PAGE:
Therefore we are always confident and know that as long as we are at home in the body we are away from the Lord. For we live by faith, not by sight. We are confident, I say, and would prefer to be away from the body and at home with the Lord. So we make it our goal to please him, whether we are at home in the body or away from it. For we must all appear before the judgment seat of Christ, so that each of us may receive what is due us for the things done while in the body, whether good or bad. (5:6-10)
Paul is concluding this part of his defense of his ministry in these verses. The first thing we notice here is that in this, his final conclusion, he has dropped all of the metaphors, moving his descriptions to a clearer dichotomy: Either at home in the body or at home with the Lord.
While we live on this earth at home in our bodies, we live by faith, for we are not seeing our Lord directly and instead we have his Spirit within us as a deposit, a guarantee of what is coming. As we go through this life, we will desire to live in a manner that is pleasing in His sight, and thus we will want to ask His Spirit within us to guide us in all that we do; this is the natural and normal response of any reasonable follower of Christ.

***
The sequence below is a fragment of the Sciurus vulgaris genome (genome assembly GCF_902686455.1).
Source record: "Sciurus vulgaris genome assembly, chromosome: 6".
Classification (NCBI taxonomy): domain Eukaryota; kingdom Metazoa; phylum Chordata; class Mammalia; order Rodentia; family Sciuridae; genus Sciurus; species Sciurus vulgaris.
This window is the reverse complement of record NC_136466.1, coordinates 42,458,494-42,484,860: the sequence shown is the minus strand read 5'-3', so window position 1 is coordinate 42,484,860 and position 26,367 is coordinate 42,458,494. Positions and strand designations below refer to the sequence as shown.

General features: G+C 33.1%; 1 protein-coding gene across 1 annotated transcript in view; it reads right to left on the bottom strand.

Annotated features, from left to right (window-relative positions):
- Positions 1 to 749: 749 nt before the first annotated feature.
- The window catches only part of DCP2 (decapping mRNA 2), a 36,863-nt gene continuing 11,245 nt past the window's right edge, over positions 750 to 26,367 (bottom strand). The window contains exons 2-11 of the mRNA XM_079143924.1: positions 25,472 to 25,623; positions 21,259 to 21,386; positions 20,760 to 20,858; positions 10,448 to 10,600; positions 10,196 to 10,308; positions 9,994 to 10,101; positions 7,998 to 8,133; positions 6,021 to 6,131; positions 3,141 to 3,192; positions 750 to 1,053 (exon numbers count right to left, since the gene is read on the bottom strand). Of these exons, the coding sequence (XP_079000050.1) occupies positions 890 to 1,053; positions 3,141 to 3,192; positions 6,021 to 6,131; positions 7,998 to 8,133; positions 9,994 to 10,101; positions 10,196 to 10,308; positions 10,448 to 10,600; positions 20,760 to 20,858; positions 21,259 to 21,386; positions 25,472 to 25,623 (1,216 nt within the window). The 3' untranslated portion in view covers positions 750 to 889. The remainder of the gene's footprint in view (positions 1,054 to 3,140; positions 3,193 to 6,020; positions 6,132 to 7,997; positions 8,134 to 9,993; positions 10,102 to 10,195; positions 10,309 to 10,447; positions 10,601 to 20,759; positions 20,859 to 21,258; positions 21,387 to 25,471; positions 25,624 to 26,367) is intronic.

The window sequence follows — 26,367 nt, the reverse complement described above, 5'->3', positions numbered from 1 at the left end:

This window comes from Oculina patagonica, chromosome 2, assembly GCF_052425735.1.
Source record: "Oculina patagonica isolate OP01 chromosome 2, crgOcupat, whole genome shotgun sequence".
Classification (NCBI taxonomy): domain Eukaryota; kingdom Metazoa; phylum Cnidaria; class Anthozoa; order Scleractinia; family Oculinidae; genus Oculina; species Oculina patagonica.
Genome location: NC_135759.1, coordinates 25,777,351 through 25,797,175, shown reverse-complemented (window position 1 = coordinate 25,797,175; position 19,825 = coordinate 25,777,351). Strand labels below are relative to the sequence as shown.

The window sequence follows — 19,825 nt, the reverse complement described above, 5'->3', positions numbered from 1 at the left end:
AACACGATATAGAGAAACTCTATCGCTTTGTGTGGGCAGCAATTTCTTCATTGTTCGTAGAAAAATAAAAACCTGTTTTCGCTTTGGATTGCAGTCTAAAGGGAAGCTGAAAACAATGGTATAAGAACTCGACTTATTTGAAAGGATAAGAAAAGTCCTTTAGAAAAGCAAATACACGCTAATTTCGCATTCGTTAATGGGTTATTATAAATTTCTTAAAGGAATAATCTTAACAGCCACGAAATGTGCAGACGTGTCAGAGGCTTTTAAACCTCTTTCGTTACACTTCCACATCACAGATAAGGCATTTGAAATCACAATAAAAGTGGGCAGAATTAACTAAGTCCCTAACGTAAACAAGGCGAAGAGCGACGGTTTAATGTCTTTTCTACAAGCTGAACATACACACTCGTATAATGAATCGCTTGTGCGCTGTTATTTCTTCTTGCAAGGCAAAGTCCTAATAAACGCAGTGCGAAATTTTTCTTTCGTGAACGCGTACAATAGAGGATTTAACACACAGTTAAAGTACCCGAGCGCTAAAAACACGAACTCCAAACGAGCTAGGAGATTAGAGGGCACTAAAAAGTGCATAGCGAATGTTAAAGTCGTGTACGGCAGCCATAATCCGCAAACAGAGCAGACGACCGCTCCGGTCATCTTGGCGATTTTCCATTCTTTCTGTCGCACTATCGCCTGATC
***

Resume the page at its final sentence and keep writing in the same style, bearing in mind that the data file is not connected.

We know that when our Lord returns, He will return to judge all humanity for what we have done, whether good or bad, so of course, we want to do only good. Clearly, Paul is winding up his subsection by implying that the very thing he has been attacked for doing in the church in Corinth, is what is good in God’s sight; preaching faithfully the gospel of Jesus Christ.
Yet if we really think about it, these verses might beg a question: If we fall short, is Paul saying we are doomed?
To be quite honest with you, the answer to such a question depends entirely on how you approach the text. If you only read verse 10, you might get the idea that one little slip-up means you’re toast. The only problem is that verse 10 does not stand all alone, it is found in a larger context, and in that context, it is quite clear that Paul is telling us no such thing. We, along with Paul, would always want to do our best to be pleasing to God in the way we live, but remember that Jesus changed the paradigm on the cross. In fact, sharing that fantastic news is something that is always pleasing in God’s sight, and Paul’s whole point here is that in preaching Christ, while some people may not appreciate it very much, it is the one thing God always appreciates.
With that, Paul moves into the next subsection which is all about preaching the gospel of Christ.